“So there are definitely times in the teams I’ve played in, where female coaches have been really effective. Then there are times when we’ve had male coaches that have come in and taken it up another level. It’s about assessing your group and where they’re at.”
The assumption is that female coaches are being developed to coach the women’s game. But what scope is there for female coaches who might want to work in men’s
cricket? Cricket Australia, with its professional women’s domestic structure, are actively developing their female leaders and to that end have sent four of their best coaches, including former Australia bat and Perth Scorchers coach Lisa Keightley and former all-rounder and SACA Coaching Pathways officer Shelley Nitshke to the USA on a week-long study tour.
Each of the quartet has been identified as a ‘long-term coaching asset’ of CA, who are already integrating them into the men’s game. Nitshke has worked as assistant coach to Ryan Harris for a Cricket Australia XI at the Under-19 National Championships, while Keightley has had some involvement with the WA 2nd XI. Sthalekar herself is currently Head of Coaching at Mosman Cricket Club in Sydney, a men’s grade club.
“I stepped out of coaching females for a bit of a challenge,” she says. “This will be my third year with Mosman. I oversee the whole programme, and when I’m around I’m there hitting balls with the guys, throwing balls, warming the guys up on Saturday mornings and helping with selection.
“I believed I could appeal to the guys a little bit more because they work in full-time jobs, they train twice a week and we expect them to commit for six months of the year. I said, ‘I get that. I’ve lived that as a cricketer.’ So I know what they’re going through and I know how to get the best out of every minute we have. That understanding of juggling everything has helped me build a relationship with the players. It’s taught me a lot about coaching.”
The experience has also taught her to laugh at suggestions that women can’t coach men because of that old chestnut of needing to go into the dressing room when the men are changing. Former England women’s coach Mark Lane confirms that when he was in charge of England women he simply gave the players time and space in the dressing room, and if he wanted to speak to them in the rooms he’d go in once they were all ready. Sthalekar concurs that it works perfectly well the other way round as well.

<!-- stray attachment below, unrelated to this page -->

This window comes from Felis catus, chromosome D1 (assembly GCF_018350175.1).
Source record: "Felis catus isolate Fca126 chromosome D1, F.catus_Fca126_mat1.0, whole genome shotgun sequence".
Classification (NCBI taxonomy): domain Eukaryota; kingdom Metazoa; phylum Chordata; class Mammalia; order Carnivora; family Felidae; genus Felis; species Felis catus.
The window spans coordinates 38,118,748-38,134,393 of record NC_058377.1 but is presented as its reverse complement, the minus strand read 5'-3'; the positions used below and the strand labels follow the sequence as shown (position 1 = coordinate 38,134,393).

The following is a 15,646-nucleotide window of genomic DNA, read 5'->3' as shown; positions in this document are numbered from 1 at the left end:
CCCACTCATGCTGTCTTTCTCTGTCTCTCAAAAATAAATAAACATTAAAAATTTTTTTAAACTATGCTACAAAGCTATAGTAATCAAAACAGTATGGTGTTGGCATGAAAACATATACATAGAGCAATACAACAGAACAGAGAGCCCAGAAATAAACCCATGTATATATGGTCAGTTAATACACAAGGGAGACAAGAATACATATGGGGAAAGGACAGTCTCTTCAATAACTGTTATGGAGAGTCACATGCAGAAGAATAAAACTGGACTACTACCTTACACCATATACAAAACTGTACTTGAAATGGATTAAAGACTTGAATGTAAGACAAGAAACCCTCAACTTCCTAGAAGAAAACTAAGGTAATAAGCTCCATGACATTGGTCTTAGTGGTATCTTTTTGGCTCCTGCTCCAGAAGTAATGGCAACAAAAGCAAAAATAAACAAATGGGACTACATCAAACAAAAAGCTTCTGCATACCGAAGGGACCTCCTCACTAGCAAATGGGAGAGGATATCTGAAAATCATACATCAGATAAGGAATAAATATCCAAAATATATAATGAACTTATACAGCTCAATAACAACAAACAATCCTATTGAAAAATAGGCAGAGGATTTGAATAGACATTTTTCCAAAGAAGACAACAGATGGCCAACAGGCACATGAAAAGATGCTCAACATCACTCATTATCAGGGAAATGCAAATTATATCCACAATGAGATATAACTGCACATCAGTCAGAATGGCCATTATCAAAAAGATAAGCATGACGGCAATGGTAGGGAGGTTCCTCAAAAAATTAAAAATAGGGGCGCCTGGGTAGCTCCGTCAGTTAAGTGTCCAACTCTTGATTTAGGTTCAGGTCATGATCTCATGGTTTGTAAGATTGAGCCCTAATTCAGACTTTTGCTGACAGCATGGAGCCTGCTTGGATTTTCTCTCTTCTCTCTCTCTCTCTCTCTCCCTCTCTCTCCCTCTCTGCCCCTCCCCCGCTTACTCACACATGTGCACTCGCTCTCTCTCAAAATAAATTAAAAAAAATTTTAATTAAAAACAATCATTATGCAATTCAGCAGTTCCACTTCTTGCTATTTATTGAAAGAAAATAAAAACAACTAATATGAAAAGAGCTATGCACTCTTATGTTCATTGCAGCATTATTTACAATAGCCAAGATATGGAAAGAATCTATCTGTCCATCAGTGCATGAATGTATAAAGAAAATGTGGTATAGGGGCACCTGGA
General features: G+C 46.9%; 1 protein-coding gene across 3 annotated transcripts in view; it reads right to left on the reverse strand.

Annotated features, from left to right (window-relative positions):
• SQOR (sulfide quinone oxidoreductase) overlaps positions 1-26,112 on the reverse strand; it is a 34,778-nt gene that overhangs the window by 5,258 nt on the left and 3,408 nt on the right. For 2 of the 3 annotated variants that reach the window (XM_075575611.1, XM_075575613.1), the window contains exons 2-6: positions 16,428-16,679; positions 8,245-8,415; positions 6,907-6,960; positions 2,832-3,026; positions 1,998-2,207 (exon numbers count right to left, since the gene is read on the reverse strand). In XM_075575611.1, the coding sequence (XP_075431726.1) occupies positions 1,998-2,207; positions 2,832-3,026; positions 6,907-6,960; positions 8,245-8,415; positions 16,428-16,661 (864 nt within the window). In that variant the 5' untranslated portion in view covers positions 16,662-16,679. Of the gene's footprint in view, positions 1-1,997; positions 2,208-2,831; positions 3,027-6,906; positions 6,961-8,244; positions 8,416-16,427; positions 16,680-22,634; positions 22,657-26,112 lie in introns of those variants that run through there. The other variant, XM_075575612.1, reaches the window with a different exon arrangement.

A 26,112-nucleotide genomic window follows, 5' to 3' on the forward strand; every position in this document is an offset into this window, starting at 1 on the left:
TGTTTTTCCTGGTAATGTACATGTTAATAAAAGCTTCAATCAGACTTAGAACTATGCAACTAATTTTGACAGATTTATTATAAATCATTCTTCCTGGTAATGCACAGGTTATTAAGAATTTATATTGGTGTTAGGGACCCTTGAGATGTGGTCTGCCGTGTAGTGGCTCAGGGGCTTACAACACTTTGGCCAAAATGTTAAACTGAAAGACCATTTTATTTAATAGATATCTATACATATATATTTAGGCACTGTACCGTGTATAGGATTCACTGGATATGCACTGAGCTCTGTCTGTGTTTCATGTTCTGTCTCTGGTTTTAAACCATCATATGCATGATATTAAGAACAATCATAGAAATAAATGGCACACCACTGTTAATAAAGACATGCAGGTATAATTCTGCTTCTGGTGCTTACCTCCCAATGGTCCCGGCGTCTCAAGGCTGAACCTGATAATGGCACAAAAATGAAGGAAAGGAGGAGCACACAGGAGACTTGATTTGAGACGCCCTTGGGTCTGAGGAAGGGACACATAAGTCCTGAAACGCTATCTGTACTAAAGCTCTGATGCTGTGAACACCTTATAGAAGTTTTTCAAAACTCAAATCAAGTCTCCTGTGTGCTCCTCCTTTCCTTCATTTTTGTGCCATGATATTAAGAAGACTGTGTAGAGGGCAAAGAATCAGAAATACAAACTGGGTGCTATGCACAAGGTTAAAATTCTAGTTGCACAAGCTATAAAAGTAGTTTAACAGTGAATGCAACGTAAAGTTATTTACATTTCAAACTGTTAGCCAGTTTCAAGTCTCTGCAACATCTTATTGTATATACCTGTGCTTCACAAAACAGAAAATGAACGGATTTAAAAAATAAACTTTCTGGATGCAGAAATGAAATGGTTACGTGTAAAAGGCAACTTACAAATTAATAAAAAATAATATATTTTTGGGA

“I don’t really go into the changing room, but if I have to, I knock and call out, ‘I’m coming in! Please have some clothes on!’” She laughs. “It’s never been an issue. It’s about respect. The players’ changing room – even if you’re the manager or the analyst – should be a safe haven for the players, and not many other people should be in there.”
Women’s cricket is where female coaches are likely to get their first opportunities, but there are only a handful of full-time coaching jobs available with the ECB in women’s cricket due to the fact that domestic cricket is still amateur, save for the few weeks of the KSL.
Salliann Briggs is the most highly qualified female coach active in the country and alongside her job as ECB England Women’s Academy Coach she is Performance Manager at Loughborough MCCU and Head Coach of KSL side Loughborough Lightning. The KSL is providing new part-time opportunities for coaches, and there are also roles to be found in public schools too such as Wellington School in Somerset, where Caroline Foster (nee Atkins) is Head of Girls Cricket. But as players such as Charlotte Edwards retire and look to move into coaching, it should be just as feasible for them to be involved in men’s cricket as women’s, provided clubs are forward thinking enough to employ them. Given that the women’s game has a long way to go to establish itself professionally at domestic level to the extent that it could support more full-time coaching roles, men’s cricket looks increasingly like the best way to gain the experience desired for the modern international coaching job.
The preference to appoint a former first-class cricketer as coach of a national women’s team is now a common trend
Making a stand: New Zealand’s Haidee Tiffen will be the only female coach at the World Cup
Preference: England Women are currently coached by former Sussex coach Mark Robinson
Notice the change: Lisa Sthalaker has played under male and female coaches